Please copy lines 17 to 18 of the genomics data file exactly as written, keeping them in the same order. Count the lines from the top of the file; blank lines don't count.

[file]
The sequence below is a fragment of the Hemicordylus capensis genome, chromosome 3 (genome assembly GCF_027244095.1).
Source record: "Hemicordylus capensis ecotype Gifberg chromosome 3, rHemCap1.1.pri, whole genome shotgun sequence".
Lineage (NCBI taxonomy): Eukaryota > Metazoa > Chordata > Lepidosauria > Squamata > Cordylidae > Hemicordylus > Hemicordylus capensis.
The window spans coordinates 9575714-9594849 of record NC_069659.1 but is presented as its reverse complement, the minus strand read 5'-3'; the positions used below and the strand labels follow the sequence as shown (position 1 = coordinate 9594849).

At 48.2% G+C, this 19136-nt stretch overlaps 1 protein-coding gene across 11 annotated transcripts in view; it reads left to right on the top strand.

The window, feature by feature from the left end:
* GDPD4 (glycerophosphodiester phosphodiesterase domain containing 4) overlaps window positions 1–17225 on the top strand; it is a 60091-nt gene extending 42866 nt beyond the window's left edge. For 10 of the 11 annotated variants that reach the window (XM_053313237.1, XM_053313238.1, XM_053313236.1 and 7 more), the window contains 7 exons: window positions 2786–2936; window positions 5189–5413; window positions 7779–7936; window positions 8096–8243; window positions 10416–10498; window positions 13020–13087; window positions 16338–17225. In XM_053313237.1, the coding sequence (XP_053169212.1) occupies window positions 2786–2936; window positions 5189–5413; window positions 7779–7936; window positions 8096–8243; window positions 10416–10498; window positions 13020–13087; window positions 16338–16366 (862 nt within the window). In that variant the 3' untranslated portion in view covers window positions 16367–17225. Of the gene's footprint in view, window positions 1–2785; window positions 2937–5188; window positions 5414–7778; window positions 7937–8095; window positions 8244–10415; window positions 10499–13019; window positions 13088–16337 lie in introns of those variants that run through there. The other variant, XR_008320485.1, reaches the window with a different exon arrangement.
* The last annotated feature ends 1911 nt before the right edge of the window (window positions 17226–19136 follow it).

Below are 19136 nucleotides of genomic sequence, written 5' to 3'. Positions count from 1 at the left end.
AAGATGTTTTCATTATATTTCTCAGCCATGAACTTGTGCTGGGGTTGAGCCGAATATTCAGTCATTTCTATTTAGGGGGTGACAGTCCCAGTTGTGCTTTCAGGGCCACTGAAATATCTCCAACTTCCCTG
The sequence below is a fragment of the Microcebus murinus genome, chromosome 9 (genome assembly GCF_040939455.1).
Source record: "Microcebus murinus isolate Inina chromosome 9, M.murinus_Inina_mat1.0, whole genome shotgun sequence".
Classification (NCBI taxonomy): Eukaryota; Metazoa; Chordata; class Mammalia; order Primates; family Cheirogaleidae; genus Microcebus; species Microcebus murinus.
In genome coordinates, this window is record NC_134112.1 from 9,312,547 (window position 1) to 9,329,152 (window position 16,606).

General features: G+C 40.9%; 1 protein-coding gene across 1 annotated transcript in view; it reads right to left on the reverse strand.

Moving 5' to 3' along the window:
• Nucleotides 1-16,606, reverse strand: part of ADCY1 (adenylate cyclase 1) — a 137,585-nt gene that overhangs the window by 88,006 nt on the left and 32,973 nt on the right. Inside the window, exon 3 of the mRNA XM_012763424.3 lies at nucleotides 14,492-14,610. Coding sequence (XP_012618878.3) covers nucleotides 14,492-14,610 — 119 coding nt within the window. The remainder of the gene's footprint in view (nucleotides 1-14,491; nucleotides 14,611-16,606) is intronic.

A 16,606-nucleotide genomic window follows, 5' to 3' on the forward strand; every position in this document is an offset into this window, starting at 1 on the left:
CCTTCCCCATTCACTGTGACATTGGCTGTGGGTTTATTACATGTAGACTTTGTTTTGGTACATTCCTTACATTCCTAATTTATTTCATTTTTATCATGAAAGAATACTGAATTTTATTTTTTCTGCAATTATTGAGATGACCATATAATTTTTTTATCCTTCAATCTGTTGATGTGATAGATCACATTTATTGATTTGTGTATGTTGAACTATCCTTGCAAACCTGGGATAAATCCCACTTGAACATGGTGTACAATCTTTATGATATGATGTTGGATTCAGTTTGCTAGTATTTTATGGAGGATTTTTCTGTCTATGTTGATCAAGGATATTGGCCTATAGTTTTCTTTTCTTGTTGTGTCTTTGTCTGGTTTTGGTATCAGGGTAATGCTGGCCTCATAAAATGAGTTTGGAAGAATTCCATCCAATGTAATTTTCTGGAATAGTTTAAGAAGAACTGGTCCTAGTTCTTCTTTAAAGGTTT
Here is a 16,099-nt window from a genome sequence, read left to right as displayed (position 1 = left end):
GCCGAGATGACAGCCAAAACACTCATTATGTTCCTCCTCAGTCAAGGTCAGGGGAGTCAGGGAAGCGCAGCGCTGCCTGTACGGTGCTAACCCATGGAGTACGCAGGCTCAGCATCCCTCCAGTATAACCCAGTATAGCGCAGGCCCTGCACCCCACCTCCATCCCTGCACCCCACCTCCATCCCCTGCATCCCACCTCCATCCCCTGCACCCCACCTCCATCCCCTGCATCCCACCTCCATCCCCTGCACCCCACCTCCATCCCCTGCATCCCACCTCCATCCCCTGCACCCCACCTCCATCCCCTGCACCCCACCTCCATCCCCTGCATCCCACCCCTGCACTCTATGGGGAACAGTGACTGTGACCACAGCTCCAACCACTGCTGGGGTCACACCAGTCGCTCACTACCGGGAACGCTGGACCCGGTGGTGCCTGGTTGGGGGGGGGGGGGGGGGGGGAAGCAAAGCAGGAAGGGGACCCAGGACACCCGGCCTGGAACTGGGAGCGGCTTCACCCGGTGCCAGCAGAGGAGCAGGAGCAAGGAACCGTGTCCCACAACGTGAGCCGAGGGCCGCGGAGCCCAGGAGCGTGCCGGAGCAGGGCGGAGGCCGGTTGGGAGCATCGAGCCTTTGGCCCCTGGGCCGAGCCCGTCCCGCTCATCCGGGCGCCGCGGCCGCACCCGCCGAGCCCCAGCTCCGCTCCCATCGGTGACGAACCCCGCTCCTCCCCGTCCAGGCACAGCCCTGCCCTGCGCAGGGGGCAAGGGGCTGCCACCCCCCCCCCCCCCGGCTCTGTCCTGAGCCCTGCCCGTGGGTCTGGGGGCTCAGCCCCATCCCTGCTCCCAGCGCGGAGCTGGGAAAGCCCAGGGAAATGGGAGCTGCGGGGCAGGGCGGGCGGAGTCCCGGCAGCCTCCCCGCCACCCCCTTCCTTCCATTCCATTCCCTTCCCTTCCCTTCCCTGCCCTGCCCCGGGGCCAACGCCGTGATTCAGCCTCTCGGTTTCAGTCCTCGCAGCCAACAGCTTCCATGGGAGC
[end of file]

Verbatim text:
• Nucleotides 1-16,606, reverse strand: part of ADCY1 (adenylate cyclase 1) — a 137,585-nt gene that overhangs the window by 88,006 nt on the left and 32,973 nt on the right. Inside the window, exon 3 of the mRNA XM_012763424.3 lies at nucleotides 14,492-14,610. Coding sequence (XP_012618878.3) covers nucleotides 14,492-14,610 — 119 coding nt within the window. The remainder of the gene's footprint in view (nucleotides 1-14,491; nucleotides 14,611-16,606) is intronic.

A 16,606-nucleotide genomic window follows, 5' to 3' on the forward strand; every position in this document is an offset into this window, starting at 1 on the left: